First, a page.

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More parts of Wales move into drought status

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As Wales’ natural environment continues to endure the impacts of the extended period of dry weather, Natural Resources Wales (NRW) has confirmed that South East Wales and parts of Mid Wales will move into drought status from today (25 August).

The decision to move these areas from prolonged dry weather status to drought status was agreed following the meeting of the Wales Drought Liaison Group where the latest hydrological data and the wider implications of low river flows and groundwater levels was considered.

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Concerns were raised about the impact these conditions could have on Wales habitats and species, as well as water users in these areas. While essential supplies of water remain safe, the public and businesses in drought affected areas are being urged to be very mindful of the pressures on water resources and should use water wisely.

The areas affected in South East and Mid Wales are the Upper Severn, Wye, Usk, Valleys (Taff, Ebbw, Rhymney, Ely), and Vale of Glamorgan (Thaw).

The announcement comes in the days after NRW confirmed drought status in South West Wales and in response to the pressures high temperatures and the lack of significant rainfall has placed on river levels, reservoirs and the environment across Wales.

(Map: NRW)

As of 22 August, Wales has received 30.8% of the long-term average rainfall for August as a whole (ranging from 15.2% in Pembrokeshire to 53.8% in Conwy). This comes following the driest five-month period in 40 years which saw Wales receive just 61% of its expected rainfall between March and July.

NRW’s South East Wales drought management area has seen 26.3% of the monthly average rainfall with the Upper Severn receiving 25.7%.

While North Wales and the rest of Mid Wales remains in prolonged dry weather status, NRW continues to monitor other parts of Wales closely where concerns for low flows and the environment still remain.

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Natalie Hall, Sustainable Water Manager for NRW, said “The prolonged period of dry and hot weather has seen our natural environment placed under extreme pressure.

“With little in the way of significant rainfall in the forecast, and with the impact the ongoing situation is having on the very ecosystems we all depend on, we have taken the decision to move the South East of Wales and parts of Mid Wales into drought status from today.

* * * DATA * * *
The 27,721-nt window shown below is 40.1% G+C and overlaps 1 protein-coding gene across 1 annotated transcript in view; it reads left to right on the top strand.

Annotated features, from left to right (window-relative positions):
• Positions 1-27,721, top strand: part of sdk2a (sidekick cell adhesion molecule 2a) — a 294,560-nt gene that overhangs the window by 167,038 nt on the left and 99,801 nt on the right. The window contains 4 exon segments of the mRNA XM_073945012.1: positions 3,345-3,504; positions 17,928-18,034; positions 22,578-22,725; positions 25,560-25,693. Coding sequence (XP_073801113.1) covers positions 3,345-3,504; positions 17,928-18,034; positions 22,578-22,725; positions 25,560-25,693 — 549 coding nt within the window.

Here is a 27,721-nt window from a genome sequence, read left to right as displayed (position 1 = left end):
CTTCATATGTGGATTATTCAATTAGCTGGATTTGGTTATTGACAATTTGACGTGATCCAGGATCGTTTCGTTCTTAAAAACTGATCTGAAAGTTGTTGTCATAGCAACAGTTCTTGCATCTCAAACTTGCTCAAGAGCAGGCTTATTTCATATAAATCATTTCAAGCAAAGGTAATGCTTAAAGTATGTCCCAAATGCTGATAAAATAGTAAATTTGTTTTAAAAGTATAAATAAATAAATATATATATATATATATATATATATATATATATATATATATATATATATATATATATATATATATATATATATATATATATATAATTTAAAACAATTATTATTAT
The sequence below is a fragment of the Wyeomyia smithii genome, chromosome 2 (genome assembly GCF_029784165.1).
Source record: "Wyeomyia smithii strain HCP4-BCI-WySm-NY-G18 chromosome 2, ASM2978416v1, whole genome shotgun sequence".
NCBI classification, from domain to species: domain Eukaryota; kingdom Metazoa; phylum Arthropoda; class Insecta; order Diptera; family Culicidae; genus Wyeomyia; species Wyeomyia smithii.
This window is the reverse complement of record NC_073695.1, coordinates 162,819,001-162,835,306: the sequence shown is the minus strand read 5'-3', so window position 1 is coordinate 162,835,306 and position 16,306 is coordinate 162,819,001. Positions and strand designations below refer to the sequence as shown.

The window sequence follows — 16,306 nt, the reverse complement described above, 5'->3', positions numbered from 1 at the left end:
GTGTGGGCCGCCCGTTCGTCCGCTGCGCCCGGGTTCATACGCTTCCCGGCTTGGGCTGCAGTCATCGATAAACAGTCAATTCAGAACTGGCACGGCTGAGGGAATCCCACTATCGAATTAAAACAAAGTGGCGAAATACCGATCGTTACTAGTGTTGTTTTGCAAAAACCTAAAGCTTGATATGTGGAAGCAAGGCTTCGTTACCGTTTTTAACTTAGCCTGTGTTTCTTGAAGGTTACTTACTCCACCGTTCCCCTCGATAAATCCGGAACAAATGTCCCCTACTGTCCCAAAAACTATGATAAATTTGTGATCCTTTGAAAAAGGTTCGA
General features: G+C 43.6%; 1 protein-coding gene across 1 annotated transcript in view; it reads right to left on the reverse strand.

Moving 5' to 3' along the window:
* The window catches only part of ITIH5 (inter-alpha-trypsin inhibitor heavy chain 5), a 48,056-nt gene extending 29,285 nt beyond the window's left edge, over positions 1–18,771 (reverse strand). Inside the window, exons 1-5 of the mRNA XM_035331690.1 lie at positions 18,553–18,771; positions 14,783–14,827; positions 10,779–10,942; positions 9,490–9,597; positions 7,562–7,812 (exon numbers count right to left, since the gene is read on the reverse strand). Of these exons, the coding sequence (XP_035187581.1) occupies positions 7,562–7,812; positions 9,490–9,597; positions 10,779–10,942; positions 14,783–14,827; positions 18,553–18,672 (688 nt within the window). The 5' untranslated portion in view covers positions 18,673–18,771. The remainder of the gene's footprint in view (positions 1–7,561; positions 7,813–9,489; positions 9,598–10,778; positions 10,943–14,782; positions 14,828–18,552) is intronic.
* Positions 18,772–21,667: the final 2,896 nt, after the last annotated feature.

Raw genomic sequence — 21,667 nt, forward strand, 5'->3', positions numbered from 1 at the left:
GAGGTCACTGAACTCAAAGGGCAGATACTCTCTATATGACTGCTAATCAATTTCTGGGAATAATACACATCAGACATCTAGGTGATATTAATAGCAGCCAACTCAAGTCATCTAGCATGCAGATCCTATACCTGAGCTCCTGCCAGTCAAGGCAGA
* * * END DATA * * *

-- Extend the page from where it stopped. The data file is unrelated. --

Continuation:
“With South West Wales already in drought, we’re keeping a close eye on the situation in North Wales and the rest of Mid Wales. We remain in regular contact with water companies, local authorities and other partners regarding any emerging impacts on the environment, agriculture, and water supplies right across Wales, and will not hesitate to take any further action as needed.”

NRW say that over recent weeks, it has also been working closely with the Environment Agency (EA) in England to monitor cross-border environmental impacts and to give careful consideration to any drought declarations in areas which span the England-Wales border.

The EA moved the West Midlands into drought status earlier this week. Given the visible impacts of the dry weather on the Wye and the Severn rivers which flow through both nations, a decision has also been taken by NRW to move the Upper Severn area of Wales into drought. NRW and EA will continue to work together to keep this area under close monitoring.

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NRW say the change in an area’s status from prolonged dry weather status to drought is mainly a classification that indicates the severity of the situation rather than requiring different action from people, other than to use water wisely.

For NRW the organisation says it means stepping up its monitoring and engagement with abstractors and remaining in close contact with Welsh Government and its partners regarding any emerging impacts on the environment, navigation, land management, agriculture, and water supply.

The environment body adds that during droughts, water companies can also take measures to reduce demand and conserve supplies where they have areas of concern, such as the Dŵr Cymru Welsh Water hosepipe ban currently in force in Pembrokeshire and parts of Carmarthenshire. People are urged to continue to follow the advice of their local water company and to contact their local authority should they have concerns around private water supplies.

Natalie Hall added: “While we’ve been experiencing some much-needed rain across parts of Wales over recent days, the amounts we have seen are nowhere near enough to alleviate the impacts of many weeks of dry, hot weather. We will need a significant period of more prolonged rainfall to see the levels in our rivers and reservoirs replenished to the levels we need.

“As climate change accelerates, summers in the UK are expected to become dryer, and extreme weather events will become more frequent and intense. While essential water replies remain safe, it’s crucial that everyone carefully considers how they use water over this exceptionally dry period.

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“We encourage everyone to report any environmental incidents related to the current dry weather to our incidents team via our 24-hour hotline on 0300 065 3000.”

(Lead image: NRW)

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